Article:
Poetry Food Wine and Eroticism
Dante Alighieri was a statesman, poet and father of the modern Italian language. May 29th2015 was the 750th anniversary of his birth in Florence. As a literary figure, Dante is placed alongside Homer and Shakespeare, creators of larger than life characters.
The Divine Comedy, his defining work, is, among other things, a first for the Italian language and a representation of the spiritual, personal and political circumstances of his time. The latter led Dante into exile from Florence, including in Marche, where he provided profound inspiration to the local culture.
Urbino is remembered by Dante in the 27th canto of the Inferno in a dialogue with Guido of Montefeltro, the local lord. Fiorenzuola di Focara owes its notoriety for having hosted Dante Alighieri in a baker’s house where the poet experienced the emotion of strong wind gusts lashing the promontory on which stands a castle by the sea creating the most incredible and dangerous currents.
The Gradara Castle and rocks live in the hearts of lovers all over the world; here, the love story between Paolo de Malatesta and Francesca da Polenta – better known as Francesca da Rimini – blossomed, came to a tragic end and was eternalized by Dante in the V canto of the Inferno. You can view the altarpiece by Giovanni Santi, father of Raffaello Sanzio – Raphael.
Pesaro is not directly cited however it maintains strong connotations to Dante because Gianciotto de’ Malatesti, nicknamed the Cripple, was mayor of this seaside town and is buried here. Dante consigned him to Hell.
Fonte Avellana Dante spent much of his life in the footsteps of Pier Damiani, to whom he dedicated the 21st canto of Paradise in the Divine Comedy. He also visited Mount Catria in search of a peace and tranquility denied him in his native Florence.
Dante and the Gastronomical Traditions of Marche
There is a rich presence of food in the Divine Comedy and his other works, including lentil soup laced with wine, figs, apples, honey and vin santo; in all, 14 courses are cited in the Convivio. Also well-known are the cantos dedicated to the gluttons in both Hell and Purgatory that accompany his constant hunger; he even coined the neologism scuffare – to eat avidly and noisily. There is a rapport between diet and eroticism: the gluttons come right after the lustful in Inferno’s 6th canto and, in Purgatory, those that fall to temptations of the senses are presented in the last of the seven frames.
Some Dishes inspired by Dante
Tartare of Madonna Bellaccoglienza these are the classic waffles from Abruzzo wrapped with aged cheese, making them into cannoli. Madonna Bellaccoglienza is the sensual protagonist of the novel in verse The Flower which Dante wrote translating from the French Roman de la rose.
Glauco Omelette a cheese omelette, served hot and in wedges, with algae or herbs that make it gently magical. Glauco, the legendary fisherman of Boeotia, places his catch on a bed of herbs, then sees them take heart and jump back into the sea. He ate the algae, turned into a fish and became a marine deity.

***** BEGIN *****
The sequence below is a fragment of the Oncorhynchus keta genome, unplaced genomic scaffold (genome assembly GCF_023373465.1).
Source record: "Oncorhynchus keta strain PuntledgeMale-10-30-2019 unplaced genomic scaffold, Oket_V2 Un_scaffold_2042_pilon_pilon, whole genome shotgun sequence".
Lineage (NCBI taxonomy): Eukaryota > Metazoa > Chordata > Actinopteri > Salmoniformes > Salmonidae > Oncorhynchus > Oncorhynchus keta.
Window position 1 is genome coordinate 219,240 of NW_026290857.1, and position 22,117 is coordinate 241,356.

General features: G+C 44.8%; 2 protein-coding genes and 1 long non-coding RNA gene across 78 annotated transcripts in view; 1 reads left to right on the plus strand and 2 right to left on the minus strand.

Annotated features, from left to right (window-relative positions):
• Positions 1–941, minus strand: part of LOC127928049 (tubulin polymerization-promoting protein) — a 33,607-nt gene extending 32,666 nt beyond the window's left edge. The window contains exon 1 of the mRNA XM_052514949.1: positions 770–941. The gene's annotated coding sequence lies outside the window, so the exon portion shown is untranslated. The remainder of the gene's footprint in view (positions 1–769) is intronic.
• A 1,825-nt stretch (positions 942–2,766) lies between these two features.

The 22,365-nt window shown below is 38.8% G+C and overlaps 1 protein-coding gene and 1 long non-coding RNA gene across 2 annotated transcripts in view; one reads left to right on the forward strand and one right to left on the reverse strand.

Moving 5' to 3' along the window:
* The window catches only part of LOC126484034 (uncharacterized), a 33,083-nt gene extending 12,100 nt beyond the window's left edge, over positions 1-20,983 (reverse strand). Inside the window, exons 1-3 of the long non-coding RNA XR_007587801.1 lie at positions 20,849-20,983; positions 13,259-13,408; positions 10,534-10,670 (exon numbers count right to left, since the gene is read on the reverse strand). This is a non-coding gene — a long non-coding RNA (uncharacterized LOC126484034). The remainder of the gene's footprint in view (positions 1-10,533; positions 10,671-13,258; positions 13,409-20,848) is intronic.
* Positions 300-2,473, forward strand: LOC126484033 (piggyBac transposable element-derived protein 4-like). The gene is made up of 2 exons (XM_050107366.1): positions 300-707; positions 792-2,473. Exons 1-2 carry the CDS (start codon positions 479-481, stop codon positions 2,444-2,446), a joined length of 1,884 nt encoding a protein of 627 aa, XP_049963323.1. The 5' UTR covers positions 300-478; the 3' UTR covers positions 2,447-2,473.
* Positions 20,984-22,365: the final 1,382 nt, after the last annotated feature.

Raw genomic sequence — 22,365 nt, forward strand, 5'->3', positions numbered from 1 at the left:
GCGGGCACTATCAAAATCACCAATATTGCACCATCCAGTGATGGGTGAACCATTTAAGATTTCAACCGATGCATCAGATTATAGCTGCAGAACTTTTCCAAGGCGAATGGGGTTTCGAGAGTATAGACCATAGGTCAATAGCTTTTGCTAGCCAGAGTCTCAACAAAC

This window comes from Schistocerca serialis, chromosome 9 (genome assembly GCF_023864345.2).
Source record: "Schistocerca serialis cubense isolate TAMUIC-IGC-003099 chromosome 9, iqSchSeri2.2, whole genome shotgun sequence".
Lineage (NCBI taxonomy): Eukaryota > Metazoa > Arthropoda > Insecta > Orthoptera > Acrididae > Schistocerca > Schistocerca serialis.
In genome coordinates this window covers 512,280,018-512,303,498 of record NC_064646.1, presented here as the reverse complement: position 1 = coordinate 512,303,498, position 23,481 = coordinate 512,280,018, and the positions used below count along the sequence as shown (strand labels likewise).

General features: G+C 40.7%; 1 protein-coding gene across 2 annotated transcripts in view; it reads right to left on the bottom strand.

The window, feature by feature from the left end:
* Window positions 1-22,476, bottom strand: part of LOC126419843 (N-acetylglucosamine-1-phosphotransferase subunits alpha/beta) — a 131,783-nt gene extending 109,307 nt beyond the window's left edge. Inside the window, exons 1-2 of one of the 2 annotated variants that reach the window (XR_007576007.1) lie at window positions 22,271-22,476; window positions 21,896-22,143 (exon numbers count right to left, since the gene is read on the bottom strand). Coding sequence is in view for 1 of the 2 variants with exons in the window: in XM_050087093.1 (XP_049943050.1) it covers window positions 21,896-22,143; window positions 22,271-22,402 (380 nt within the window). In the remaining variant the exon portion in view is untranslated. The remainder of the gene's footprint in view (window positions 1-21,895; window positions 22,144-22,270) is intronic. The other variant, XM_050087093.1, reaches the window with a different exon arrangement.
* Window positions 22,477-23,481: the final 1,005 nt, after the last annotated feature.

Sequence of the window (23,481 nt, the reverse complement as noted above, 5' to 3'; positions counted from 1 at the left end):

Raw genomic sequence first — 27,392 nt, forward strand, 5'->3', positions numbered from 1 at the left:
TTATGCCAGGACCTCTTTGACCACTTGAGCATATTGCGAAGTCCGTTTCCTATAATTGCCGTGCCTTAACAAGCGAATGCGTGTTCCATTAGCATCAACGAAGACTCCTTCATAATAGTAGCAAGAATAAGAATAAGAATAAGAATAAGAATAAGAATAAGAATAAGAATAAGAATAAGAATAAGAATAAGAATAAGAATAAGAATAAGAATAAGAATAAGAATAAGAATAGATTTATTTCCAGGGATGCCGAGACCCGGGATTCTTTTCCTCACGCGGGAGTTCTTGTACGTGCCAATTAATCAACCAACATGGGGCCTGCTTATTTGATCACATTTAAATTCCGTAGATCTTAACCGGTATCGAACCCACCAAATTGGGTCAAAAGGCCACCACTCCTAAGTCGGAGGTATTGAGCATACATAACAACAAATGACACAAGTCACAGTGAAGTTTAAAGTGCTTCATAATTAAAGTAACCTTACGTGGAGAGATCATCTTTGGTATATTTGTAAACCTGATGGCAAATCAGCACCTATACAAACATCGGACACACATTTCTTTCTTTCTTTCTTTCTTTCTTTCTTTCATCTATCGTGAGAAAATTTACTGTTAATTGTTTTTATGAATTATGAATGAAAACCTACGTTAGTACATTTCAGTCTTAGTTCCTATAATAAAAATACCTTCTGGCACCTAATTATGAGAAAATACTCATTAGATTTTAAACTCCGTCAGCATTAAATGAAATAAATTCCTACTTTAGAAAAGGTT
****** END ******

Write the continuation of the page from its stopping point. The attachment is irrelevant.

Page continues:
Suppa alla Beatrice a barley soup of barley with tricolor vegetables sprinkled with grated aged cheese.
Beatrice, dressed in white, red and green, announces that God’s righteousness is not afraid soup, referring to the curious Florentine custom of forgiving even the most serious crimes if the perpetrator could eat a soup dish at least 7 times at the crime’s site without getting arrested. (“Paradise” 33rd).
Mense alla Virgilio the Piadina of Romagna. Virgil, acting as a guide to Dante in the Divine Comedy, tells him from the Aeneid that the Trojans acquired the custom of eating piadine with their food during a stopover in Africa; a culinary tradition they introduce in Rome and later in Romagna (Inferno 1st).
Salse alla Ciacco a spicy Bolognese mustard. Ciacco is a Florentine character know for the prodigious appetite, and placed among the gluttons in Hell by Dante. The colors of the sauce – white, red and green – symbolize the Christian Faith, Hope and Charity.
Anguille alla Vernaccia the famous eels from Bolsena and Cornacchio are marinated in Sardinian or Ligurian vernaccia and roasted over olive wood coals. For Dante, a condemnation of Pope Martino IV to Purgatory (24th) who spent more time on food and less as St Peter’s Vicar.
Honey and Fossa Cheese from Monte Diana a classic accompaniment and an aphrodisiac which in theological terms unite knowledge (milk) and justice (honey). The reference to Diana – goddess of the moon and of night – is the ancient etymology of Mondaino, a town now famous for its fossa cheese (Paradise 18th).
Torta di Frutti Misti a pie made of apples, pears, figs and plums, present in all religions.
Vini dei Colli di Romagna famous area wines – sangiovese, albana, rebola, vini di sabbia.
Acqua Lete available commercially today. When Dante reached Earthly Paradise, he was immersed by a beautiful woman named Matelda in the Lete River, so named because capable of removing one’s sins – a baptism. Emerging from these waters, one could continue the journey to Celestial Paradise (Purgatory 28th).